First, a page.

For renewables in United States, your book mentions, that the captive cost is expected to be US$6 trillion. Hence renewables, which have useful asset life of 25 to 30 years, would require investments of US$250 billion/year, whereas the United States’ entire energy portfolio can be financed with investment that are close to a percent of GDP, ~ US$100 billion/year. How would you justify the very high differential costs of renewables?

In renewable you are not paying for the fuel. So what you need to look at, as the allocation of cost varies between capital and operating, is the levelised costs of the different options over their life span. In the windy parts of the Midwest United States, wind power contracts are now in the range of 2 – 2.5 cents a kilowatt. That is a fixed price for a 25-year contract. And similarly the long term solar contracts are coming in at or just below five cents. Both of these are continuing to fall and in the more favorable parts of the country, already beat a new combined cycle gas plant. To make a fair comparison with efficiency renewables that have constant price, you have to account for the gas price volatility, which can be estimated from an Options Straddle.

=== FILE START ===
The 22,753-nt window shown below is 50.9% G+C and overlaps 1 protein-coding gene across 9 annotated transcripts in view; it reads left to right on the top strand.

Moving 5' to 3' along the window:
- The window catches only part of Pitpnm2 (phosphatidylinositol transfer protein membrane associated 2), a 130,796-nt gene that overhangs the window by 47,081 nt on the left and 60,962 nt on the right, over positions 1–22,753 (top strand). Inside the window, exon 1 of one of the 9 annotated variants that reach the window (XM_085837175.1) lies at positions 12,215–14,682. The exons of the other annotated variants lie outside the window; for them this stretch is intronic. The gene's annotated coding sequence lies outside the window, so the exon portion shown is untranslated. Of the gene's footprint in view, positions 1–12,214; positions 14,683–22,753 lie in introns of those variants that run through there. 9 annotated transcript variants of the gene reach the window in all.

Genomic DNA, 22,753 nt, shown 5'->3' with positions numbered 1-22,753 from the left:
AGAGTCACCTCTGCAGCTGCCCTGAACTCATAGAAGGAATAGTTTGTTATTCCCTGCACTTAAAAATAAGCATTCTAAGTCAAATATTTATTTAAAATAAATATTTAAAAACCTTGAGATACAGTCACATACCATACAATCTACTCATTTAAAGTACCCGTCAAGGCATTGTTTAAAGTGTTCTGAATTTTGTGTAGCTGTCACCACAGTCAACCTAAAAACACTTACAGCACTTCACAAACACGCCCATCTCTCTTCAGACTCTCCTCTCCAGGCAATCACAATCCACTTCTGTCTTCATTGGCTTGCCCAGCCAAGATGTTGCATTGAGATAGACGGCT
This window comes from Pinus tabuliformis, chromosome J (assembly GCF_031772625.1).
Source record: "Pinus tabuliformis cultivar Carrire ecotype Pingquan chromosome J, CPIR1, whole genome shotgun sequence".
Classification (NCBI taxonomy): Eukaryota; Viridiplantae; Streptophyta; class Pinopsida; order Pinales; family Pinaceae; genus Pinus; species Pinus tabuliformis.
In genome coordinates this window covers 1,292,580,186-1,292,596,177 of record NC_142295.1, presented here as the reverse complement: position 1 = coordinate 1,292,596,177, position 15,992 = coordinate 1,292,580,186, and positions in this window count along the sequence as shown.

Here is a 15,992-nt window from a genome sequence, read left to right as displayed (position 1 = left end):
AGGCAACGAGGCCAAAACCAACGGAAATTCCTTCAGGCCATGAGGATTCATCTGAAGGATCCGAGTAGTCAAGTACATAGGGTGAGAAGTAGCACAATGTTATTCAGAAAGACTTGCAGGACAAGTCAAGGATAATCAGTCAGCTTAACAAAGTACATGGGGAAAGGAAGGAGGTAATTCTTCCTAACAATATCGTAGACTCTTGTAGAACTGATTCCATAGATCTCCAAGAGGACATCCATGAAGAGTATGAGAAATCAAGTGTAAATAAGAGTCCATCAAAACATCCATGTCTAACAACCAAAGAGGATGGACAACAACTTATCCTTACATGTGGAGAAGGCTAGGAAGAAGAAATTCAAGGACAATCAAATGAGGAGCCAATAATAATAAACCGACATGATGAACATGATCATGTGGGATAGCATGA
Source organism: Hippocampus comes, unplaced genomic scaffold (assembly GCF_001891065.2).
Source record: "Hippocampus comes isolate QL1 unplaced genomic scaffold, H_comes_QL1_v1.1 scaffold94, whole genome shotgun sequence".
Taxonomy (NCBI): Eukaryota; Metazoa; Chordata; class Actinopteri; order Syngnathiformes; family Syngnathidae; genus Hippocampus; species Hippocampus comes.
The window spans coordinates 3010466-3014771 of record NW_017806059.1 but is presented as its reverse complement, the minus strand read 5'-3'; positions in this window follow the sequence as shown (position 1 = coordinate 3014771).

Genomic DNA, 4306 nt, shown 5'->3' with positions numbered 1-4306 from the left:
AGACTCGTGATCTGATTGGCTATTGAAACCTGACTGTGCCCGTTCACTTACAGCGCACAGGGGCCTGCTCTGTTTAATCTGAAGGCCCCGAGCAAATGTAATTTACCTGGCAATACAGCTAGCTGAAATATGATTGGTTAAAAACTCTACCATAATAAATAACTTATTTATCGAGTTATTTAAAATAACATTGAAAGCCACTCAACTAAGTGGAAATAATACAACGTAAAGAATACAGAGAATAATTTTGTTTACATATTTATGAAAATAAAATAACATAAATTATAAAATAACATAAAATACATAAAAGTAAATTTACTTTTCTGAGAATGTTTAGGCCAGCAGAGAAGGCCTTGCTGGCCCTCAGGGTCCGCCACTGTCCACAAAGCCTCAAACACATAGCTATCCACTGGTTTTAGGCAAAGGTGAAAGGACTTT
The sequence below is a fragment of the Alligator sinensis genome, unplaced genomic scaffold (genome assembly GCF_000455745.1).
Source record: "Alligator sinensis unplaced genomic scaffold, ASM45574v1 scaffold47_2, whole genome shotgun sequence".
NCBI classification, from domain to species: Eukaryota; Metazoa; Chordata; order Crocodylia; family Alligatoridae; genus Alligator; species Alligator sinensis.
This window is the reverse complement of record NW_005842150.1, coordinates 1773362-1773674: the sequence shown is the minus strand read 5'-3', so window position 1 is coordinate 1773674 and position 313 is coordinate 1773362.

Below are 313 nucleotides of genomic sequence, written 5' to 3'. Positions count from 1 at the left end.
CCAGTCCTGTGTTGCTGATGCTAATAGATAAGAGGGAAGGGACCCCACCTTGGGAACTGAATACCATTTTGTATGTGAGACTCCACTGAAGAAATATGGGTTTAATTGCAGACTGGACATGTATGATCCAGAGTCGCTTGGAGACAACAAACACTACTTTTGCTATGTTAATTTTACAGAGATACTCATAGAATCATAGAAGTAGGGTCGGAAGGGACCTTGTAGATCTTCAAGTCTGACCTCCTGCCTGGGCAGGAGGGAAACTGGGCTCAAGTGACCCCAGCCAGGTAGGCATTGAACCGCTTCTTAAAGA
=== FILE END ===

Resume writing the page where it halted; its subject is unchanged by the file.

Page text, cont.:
Energy efficiency can help reduce the demand. What would motivate a consumer to initiate retrofit of existing buildings or evaluate the total cost of ownership over the capital cost of the building?

Most of our effort in that sphere is in commercial buildings where the transaction costs are much lower. And we have figured out a package and a methodology –Deep Retrofit – that saves at least 60 percent of the energy and often is very cost-effective. There are about 60 or 80 well-known market failures in buying energy efficiency like why should I fix the building if the landlord owns it? Why should the landlord trace it if I pay the energy cost? But each of those obstacles can be turned into a business opportunity and all that stumbling blocks into stepping stones. But let me run through the numbers on why customers should be interested in efficiency. We found that a whole fleet of U.S. buildings could, by 2050, triple or quadruple its energy productivity with 33 percent IRR. We are not counting far more valuable external benefits like greater productivity, efficient offices, faster healing, more retail sales pressure, well maintained shops and so on. Those are often worth an order of magnitude of the energy savings. But with IRR, I am counting only the energy savings, very much understating the benefit. In industry we found out that energy productivity could be doubled with a 21 percent IRR. With mobility, because the U.S. could go completely off oil for about US$ 25 a barrel, it is a 17 percent IRR, no compromise whatsoever in any of these cases in the service provided, in fact it often gets better. And you can do all of the above and make the electricity supply system 80 percent renewable, half distributed and highly resilient for a 14 percent IRR. If, of course, you care about profit drops and competitive advantage this is a strong argument. But maybe you care more about national security, environmental protection, public health, and climate stability. Just focus on outcomes. So I would like to see it become general practice that we pay electricity and gas providers for cutting your bill and not for selling you more energy.